This has been on my mind recently, and with the addition of choices in Call of Duty: Black Ops II I figured I could post this now. In a nutshell this is going to cover those hard choices that appear in games, and just how they really shape the atmosphere of the game. I'll be mentioning games besides Call of Duty, however it's just to give an all-encompassing view over the hard choices players are given. There may be some spoilers, but I'm mainly talking about old games.
Call of Duty: Black Ops II
I'll start on home territory to keep to the theme. While the game is filled with minor choices such as "SOC-T or Drone?", there are multiple important choices that really impact the game, and cause the player to think. The two major choices would have to be choosing between Harper and Menendez, and the final end choice. While personally choosing these were quite easy for me, I'm well aware for others this was a hard choice. For the choice of Harper or Menendez I suppose what sort of ruined it for me was in my head I was just going "It's too early in the game, if I shoot Menendez it'll likely fail", so I just went ahead and shot Harper. But if I had taken it from a different angle it would of been much harder to choose, sadly with the lack of any real character development I didn't really feel bad about having to shoot Harper, for all I care it's just another soldier, but the prospect of shooting someone on my side would of still weighed heavily on me. The end game choice for me really weighted more on morality, if given a choice of capture/kill on the 'bad guy' I often prefer the capture option. However after everything this guy has done I can see why people would want to take the kill option. I suppose what also swayed my choice was how I saw Menendez asking to be shot, that didn't sit well with me. When the main bad guy looks you in the eye and tells you "Do it, for Cordis Die" I sort of think it's a bad idea. While these choices were easy for me, they weren't for everyone, and while there is a 'best' ending there's not really a 'correct' choice and that's what I feel makes the choices in Black Ops II somewhat hard and integral.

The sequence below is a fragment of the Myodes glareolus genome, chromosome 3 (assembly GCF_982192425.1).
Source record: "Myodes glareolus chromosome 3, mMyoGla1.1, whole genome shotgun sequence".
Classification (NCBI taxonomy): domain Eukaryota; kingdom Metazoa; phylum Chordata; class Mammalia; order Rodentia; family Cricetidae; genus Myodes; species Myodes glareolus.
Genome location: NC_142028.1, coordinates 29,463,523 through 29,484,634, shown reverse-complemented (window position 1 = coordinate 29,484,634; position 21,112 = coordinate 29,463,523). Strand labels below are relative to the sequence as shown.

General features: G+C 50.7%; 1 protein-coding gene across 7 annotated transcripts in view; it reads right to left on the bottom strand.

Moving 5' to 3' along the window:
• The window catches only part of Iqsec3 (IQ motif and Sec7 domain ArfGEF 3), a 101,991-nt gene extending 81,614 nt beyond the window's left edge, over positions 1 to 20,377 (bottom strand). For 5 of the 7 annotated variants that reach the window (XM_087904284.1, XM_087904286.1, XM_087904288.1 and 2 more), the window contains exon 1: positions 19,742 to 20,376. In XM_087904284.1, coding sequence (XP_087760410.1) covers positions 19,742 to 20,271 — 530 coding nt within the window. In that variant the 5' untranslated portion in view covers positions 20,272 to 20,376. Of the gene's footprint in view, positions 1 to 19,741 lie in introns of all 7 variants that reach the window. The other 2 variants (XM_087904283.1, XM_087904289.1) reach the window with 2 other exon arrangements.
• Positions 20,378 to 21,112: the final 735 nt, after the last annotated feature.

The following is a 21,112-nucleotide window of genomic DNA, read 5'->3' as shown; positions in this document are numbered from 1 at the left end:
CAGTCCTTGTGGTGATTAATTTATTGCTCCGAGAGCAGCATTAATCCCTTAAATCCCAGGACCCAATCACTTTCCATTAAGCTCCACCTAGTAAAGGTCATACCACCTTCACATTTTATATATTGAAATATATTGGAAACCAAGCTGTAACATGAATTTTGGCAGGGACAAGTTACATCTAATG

Mass Effect is full of major choices, which comes with the RPG territory. Now most of these are just morality based, to which I normally stick to Paragon, sometimes I call Udina a dick on a few playthoughs, but that's probably the right thing to do. But the most interesting and hardest choices would have to be the ones that aren't based on morality, and one of the hardest choices I've ever faced in any game happened in the very first game. During the mission to Virmire the player is given an incredibly hard choice, which squad-mate to save. What made this so hard for me, I'd been spending the whole game talking to them, I knew both them, and I liked both of them. Now I wasn't using either of them in my squad set-ups, so I wasn't able to choose over necessity. When I finally made my choice (went with Ashley) I honestly felt sad for having to make that choice, and while it never has any major impact on the story (aside from available squad members) I felt it had the biggest impact. The series is full of choices like this, but to name another it would have to be the final ending, and before people are complete plebeians and start spouting "all the endings are the same", then you're not thinking into the choices enough. Frankly, I could not think of any of the endings that seemed best. Destroy, which I ultimately went for, would complete the mission once and for all and remove the Reaper threat forever, but I would also be killing the Geth and EDI, and after setting EDI up with Joker, as well as having to witness Legion's sacrifice it felt wrong to just wipe them all out. Control seemed no better, since it doesn't remove the threat, and you "lose everything that you are", and with recent DLC, one can wonder could Shepard stay in command, or would Leviathan be able to take over? Finally, Symbiosis, to me this just seemed wrong, whilst destroy or control would leave the galaxy as it were, this would just rewrite every species, while it would essentially save everyone, it still seems wrong forcing a change such as this on the galaxy.